The cost to replace Interstate 5 bridge connecting Washington and Oregon is rising again

By Troy Brynelson (OPB)
Jan. 4, 2024 12:18 a.m.

The project was expected to cost between $5 and $7.5 billion, but planners said Wednesday they are anticipating a new cost estimate this summer.

The Interstate 5 bridge connecting Washington and Oregon across the Columbia River as seen from Vancouver, Washington, Saturday, Dec. 15, 2018.

FILE: The Interstate 5 bridge connecting Washington and Oregon across the Columbia River as seen from Vancouver, Washington, Saturday, Dec. 15, 2018.

Bradley W. Parks / OPB

The Interstate 5 Bridge will raise up again soon — but not for a bridge lift.


Planners for the effort to replace the aging span revealed Wednesday that it is going to be more expensive than previously thought. Program leader Greg Johnson didn’t put a number on the growing price tag, but he said the replacement project is falling victim to a “continuing creep of costs.”

“One of the things all mega projects are experiencing is this inflation we’ve seen in the construction industry,” Johnson said. “We are going to be reissuing an overall program estimate probably later this summer.”

Johnson, who leads the planning team that is jointly funded by Oregon and Washington’s departments of transportation, made the statement while hosting a visit from Washington’s U.S. Sens. Patty Murray and Maria Cantwell.

The two federal delegates arrived Wednesday to tour the bridge, just weeks after they helped secure $600 million in federal grants to pay for the replacement.

Planners had said in December 2022 the cost would land between $5 billion and $7.5 billion — itself an upward revision from projected costs in 2020. Planners in the past year have said they were aiming for a $6 billion total cost. Johnson couldn’t specify the latest estimate Wednesday when asked by reporters at the event.

“We don’t have those numbers as of yet. Our team is working on putting together everything that has changed,” Johnson said. “So, we’re going to be looking at what has changed in between now and then, what risk elements have gone up — what’s happening in the industry.”

Johnson laid the blame on construction costs.

In its entirety, the project aims to reconstruct 11 miles of road where Oregon and Washington meet. Besides replacing the bridge, the effort would build a new span connecting north Portland with Hayden Island, as well as rebuild seven interchanges.


Many elements haven’t been finalized, such as how many lanes and auxiliary lanes a new bridge could include and whether it will continue to have a lift for tall shipments on the Columbia River. Planners have floated multiple options that remain under consideration.

When asked if designs could be impacted by rising costs, Johnson spoke generally about “value engineering.”

“We’re going to be looking at everything that’s within that corridor (of the project),” he said. “That’s where you bring in other national experts to look at what you are proposing and they will give you ideas on how they think you can reduce costs.”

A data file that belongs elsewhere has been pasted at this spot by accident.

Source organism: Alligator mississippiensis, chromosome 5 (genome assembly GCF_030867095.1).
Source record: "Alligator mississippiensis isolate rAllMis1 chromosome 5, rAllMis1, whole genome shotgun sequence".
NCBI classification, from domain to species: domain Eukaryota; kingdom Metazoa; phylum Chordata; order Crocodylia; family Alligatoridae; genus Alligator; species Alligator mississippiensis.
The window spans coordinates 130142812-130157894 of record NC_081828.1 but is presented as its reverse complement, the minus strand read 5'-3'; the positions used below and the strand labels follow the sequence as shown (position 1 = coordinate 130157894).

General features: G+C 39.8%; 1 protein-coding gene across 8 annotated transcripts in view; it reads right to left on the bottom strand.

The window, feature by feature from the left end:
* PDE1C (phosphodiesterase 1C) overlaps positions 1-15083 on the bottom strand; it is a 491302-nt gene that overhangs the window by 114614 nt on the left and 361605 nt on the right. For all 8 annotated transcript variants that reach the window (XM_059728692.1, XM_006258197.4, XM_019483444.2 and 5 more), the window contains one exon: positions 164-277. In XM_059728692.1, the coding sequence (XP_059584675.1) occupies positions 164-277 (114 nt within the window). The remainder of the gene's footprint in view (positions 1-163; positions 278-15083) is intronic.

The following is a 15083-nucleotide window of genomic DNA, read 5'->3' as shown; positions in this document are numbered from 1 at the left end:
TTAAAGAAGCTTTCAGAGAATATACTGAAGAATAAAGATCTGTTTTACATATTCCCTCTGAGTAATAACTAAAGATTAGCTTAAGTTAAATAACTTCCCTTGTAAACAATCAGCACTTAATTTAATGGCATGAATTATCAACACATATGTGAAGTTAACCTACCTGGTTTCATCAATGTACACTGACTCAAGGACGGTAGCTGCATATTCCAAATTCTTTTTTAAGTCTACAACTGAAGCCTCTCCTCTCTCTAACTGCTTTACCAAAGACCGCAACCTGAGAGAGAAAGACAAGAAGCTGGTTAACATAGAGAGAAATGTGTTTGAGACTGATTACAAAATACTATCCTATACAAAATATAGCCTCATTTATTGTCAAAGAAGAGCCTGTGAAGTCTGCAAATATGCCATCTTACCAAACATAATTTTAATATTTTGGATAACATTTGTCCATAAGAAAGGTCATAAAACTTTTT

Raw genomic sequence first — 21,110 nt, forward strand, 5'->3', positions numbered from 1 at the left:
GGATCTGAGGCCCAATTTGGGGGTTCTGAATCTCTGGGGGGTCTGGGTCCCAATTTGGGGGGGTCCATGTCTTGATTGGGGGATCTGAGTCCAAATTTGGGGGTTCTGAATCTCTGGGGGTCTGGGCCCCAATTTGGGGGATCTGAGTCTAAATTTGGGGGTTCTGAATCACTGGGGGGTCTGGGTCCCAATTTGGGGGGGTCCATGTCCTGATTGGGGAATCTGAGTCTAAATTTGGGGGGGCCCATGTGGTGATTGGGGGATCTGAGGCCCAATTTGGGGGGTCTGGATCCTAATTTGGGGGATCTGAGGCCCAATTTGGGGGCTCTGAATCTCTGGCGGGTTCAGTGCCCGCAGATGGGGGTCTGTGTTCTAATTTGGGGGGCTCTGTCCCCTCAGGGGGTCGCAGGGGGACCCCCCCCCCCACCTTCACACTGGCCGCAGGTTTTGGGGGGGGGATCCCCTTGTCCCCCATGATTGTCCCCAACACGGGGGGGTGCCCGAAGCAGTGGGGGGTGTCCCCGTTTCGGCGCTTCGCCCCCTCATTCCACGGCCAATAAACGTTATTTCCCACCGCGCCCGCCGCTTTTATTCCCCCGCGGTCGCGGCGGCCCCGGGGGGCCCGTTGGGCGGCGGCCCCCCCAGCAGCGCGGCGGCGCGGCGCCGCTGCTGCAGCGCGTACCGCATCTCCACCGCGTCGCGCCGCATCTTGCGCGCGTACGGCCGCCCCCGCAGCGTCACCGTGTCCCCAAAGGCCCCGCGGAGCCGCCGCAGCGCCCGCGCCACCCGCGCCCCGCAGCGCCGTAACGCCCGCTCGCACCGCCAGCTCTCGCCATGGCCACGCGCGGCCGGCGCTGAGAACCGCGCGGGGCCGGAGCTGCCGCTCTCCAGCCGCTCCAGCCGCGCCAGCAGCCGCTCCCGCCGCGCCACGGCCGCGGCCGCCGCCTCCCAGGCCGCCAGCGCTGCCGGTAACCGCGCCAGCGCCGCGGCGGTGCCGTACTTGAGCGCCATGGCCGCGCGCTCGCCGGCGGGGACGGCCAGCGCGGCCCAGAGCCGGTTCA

The cost is important as the project gets further along.

Lawmakers from both states first met on this latest incarnation in 2018. The last attempt to replace the project famously fell flat in 2013 when Washington state declined to help pay for it.

Johnson and his team have banked on getting three main sources of funding to pay for the new bridge: money from Oregon and Washington, federal grant money, and tolls collected from drivers using the bridge.

Until costs are final, it won’t be clear how large of a pie-slice each of those funding sources will be.

Oregon and Washington state have pledged $1 billion each. And, in December, the U.S. Department of Transportation agreed to kick in $600 million — a windfall that at least partly spurred Cantwell and Murray’s visit.

Planners have said they hope to get as much as $2.5 billion total from the federal government. They recently applied for a $1.5 billion grant from the Federal Highway Administration.

Murray, on Wednesday, said the delegates plan to do “everything we can to try and meet the estimate of what we need.” She noted that people have talked about replacing the bridge since she first arrived in Washington, D.C., in 1992 and costs have only risen.

“Yes, prices have increased, inflation has increased, this project is not going to get any cheaper, and that bridge is not going to get any safer,” Murray said. “We’re going to do everything we can to make sure that we meet the goals that we can.”

The recent payment from the U.S. Department of Transportation should instill some confidence, Cantwell said. She noted that the federal government, through recent infrastructure bills, has made available an unprecedented amount of federal money.

“They’re in, now. Once they’re in, they’re going to want to see it done,” Cantwell said. “They’ve already said, ‘We like this project.’ So my sense is we’ll get money out of the bridge fund and some other investments.”